Just as children shouldn’t know about a divorce too far in advance, the same can be said of going to court. Parents will want to tell children about court far enough in advance for them to mentally prepare, but not so far in advance that they are sitting on the event with anxiety surrounding it for an extended period of time. If kids recently learned the news about the divorce, and the court date is coming up, it is OK to tell them as soon as possible. However, if the children just found out about the divorce and the court date isn’t for a few more weeks, it may be best to allow them to adjust to the news first before telling them about any court dates.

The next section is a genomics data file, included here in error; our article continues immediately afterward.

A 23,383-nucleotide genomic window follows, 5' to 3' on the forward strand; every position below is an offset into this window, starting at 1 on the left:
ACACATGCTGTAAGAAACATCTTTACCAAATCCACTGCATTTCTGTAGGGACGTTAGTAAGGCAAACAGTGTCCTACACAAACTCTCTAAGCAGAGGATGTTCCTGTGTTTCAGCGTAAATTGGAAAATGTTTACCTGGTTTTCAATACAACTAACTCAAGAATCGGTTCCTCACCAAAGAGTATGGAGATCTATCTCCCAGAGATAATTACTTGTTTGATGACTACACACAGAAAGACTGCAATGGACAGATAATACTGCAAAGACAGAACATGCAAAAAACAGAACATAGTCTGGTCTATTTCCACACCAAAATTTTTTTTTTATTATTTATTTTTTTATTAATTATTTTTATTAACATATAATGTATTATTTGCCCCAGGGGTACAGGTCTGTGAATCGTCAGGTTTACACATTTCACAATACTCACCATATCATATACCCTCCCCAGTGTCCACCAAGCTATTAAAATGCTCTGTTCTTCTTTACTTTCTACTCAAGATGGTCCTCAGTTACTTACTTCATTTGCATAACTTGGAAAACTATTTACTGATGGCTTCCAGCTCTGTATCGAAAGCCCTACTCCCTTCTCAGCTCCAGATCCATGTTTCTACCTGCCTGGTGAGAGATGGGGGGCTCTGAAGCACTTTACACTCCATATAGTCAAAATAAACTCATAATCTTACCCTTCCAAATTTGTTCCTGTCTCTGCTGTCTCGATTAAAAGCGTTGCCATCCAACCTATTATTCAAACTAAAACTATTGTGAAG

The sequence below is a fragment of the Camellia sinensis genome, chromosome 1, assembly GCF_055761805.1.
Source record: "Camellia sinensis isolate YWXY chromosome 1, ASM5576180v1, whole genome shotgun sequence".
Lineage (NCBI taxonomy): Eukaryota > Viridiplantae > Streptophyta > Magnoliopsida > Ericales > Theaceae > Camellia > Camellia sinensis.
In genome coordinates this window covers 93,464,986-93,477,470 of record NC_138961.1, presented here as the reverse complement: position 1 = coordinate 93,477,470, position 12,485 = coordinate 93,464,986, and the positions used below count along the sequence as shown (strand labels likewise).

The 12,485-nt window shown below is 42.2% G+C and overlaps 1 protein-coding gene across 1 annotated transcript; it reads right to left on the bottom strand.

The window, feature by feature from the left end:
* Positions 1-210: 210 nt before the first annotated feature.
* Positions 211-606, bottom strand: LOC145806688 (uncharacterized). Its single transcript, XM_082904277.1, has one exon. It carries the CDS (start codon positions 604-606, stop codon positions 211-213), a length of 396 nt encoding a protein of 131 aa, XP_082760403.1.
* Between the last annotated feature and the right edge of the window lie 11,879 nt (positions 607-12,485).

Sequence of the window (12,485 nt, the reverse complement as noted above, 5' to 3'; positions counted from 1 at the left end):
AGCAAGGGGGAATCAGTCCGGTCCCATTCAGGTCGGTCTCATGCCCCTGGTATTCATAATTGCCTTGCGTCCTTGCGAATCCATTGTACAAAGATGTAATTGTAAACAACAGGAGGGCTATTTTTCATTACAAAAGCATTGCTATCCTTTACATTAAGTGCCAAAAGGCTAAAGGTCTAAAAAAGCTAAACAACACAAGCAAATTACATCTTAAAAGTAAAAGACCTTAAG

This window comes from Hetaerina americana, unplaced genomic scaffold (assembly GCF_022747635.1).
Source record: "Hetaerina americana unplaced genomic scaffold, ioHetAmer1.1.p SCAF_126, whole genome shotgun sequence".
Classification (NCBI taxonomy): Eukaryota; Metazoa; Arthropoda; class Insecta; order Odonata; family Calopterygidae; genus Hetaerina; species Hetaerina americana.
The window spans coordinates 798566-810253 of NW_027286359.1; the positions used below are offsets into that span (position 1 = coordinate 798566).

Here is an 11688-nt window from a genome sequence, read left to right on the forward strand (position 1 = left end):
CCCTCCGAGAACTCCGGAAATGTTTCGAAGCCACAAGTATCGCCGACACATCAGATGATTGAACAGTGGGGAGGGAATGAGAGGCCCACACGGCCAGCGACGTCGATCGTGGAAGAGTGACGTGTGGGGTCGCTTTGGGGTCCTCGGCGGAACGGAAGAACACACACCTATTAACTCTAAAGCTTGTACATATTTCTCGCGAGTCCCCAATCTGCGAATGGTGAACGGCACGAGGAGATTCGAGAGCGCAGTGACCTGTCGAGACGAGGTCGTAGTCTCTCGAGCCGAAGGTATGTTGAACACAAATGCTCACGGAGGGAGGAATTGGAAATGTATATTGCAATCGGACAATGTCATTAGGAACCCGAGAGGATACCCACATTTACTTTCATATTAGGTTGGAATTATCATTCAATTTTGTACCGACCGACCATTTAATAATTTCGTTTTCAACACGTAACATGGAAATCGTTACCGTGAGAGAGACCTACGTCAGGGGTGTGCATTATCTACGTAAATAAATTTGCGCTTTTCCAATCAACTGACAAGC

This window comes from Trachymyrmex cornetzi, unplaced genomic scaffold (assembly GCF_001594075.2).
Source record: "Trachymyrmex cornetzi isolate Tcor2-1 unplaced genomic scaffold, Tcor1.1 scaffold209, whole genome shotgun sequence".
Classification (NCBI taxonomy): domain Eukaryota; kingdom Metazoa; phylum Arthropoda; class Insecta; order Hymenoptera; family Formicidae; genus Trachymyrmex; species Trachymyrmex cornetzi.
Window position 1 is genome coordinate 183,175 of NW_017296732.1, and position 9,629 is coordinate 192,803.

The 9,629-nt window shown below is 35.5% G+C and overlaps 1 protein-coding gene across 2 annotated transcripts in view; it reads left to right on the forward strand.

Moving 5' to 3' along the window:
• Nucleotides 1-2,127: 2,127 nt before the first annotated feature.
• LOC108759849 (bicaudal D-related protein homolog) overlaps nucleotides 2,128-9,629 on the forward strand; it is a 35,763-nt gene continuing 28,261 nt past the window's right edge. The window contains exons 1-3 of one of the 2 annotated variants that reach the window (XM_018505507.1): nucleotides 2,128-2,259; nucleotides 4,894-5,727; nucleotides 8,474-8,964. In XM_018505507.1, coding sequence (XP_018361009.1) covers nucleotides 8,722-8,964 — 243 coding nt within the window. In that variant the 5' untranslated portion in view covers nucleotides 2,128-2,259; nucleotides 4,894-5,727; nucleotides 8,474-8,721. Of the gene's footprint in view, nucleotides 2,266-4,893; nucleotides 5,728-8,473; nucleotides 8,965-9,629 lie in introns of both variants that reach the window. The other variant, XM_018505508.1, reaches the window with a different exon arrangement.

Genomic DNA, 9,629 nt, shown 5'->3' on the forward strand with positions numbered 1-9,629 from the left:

Join Co-Parenting Forces

Parents who can join co-parenting forces when communicating information about their divorce to their children such as going to court are going to have the most powerful impact on their kids in the most positive way (assuming parents keep their interactions peaceful and friendly).

Be Positive

When talking to children about anything related to one’s divorce, it’s always best for the kids when parents remain positive. This will be less threatening and frightening for the children, and they will have a stronger sense of safety and security when parents appear to be in a healthy mind state.

Talk in a Quiet, Private Place